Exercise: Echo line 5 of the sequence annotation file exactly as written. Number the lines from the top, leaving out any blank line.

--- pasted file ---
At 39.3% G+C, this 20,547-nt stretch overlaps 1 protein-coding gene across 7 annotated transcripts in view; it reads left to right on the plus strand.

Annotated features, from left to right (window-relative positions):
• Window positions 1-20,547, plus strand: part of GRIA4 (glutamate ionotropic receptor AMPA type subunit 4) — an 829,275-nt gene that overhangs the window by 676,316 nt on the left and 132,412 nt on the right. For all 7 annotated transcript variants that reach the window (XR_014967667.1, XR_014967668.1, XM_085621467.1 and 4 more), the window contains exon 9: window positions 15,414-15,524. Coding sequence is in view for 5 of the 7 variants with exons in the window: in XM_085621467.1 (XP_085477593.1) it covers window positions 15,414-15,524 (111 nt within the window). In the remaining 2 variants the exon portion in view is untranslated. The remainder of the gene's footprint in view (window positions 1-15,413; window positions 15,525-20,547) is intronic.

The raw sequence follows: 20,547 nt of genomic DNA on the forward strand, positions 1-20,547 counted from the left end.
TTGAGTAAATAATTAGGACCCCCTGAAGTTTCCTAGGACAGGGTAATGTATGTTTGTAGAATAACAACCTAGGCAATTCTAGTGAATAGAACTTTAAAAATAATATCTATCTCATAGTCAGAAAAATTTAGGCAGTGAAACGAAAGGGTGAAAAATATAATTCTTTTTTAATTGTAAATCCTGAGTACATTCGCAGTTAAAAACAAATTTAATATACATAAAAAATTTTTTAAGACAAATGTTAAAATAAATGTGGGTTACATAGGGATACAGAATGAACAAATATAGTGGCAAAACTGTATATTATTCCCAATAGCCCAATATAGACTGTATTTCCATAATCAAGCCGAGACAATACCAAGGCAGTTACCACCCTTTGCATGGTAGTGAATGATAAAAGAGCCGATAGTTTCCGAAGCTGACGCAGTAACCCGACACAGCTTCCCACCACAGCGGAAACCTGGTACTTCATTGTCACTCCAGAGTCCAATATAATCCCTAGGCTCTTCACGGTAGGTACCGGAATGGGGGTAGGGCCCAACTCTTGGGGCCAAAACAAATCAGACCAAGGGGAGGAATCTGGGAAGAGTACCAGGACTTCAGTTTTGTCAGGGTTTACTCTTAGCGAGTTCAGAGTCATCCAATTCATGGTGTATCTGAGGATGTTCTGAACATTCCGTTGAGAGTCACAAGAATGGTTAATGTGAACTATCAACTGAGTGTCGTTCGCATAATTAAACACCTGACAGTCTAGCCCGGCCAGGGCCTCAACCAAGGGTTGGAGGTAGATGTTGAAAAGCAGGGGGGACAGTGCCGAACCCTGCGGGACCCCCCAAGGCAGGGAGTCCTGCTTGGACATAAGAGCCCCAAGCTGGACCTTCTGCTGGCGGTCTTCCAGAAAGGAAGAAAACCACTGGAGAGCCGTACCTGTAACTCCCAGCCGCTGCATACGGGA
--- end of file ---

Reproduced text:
TTGAGTAAATAATTAGGACCCCCTGAAGTTTCCTAGGACAGGGTAATGTATGTTTGTAGAATAACAACCTAGGCAATTCTAGTGAATAGAACTTTAAAAATAATATCTATCTCATAGTCAGAAAAATTTAGGCAGTGAAACGAAAGGGTGAAAAATATAATTCTTTTTTAATTGTAAATCCTGAGTACATTCGCAGTTAAAAACAAATTTAATATACATAAAAAATTTTTTAAGACAAATGTTAAAATAAATGTGGGTTACATAGGGATACAGAATGAACAAATATAGTGGCAAAACTGTATATTATTCCCAATAGCCCAATATAGACTGTATTTCCATAATCAAGCCGAGACAATACCAAGGCAGTTACCACCCTTTGCATGGTAGTGAATGATAAAAGAGCCGATAGTTTCCGAAGCTGACGCAGTAACCCGACACAGCTTCCCACCACAGCGGAAACCTGGTACTTCATTGTCACTCCAGAGTCCAATATAATCCCTAGGCTCTTCACGGTAGGTACCGGAATGGGGGTAGGGCCCAACTCTTGGGGCCAAAACAAATCAGACCAAGGGGAGGAATCTGGGAAGAGTACCAGGACTTCAGTTTTGTCAGGGTTTACTCTTAGCGAGTTCAGAGTCATCCAATTCATGGTGTATCTGAGGATGTTCTGAACATTCCGTTGAGAGTCACAAGAATGGTTAATGTGAACTATCAACTGAGTGTCGTTCGCATAATTAAACACCTGACAGTCTAGCCCGGCCAGGGCCTCAACCAAGGGTTGGAGGTAGATGTTGAAAAGCAGGGGGGACAGTGCCGAACCCTGCGGGACCCCCCAAGGCAGGGAGTCCTGCTTGGACATAAGAGCCCCAAGCTGGACCTTCTGCTGGCGGTCTTCCAGAAAGGAAGAAAACCACTGGAGAGCCGTACCTGTAACTCCCAGCCGCTGCATACGGGA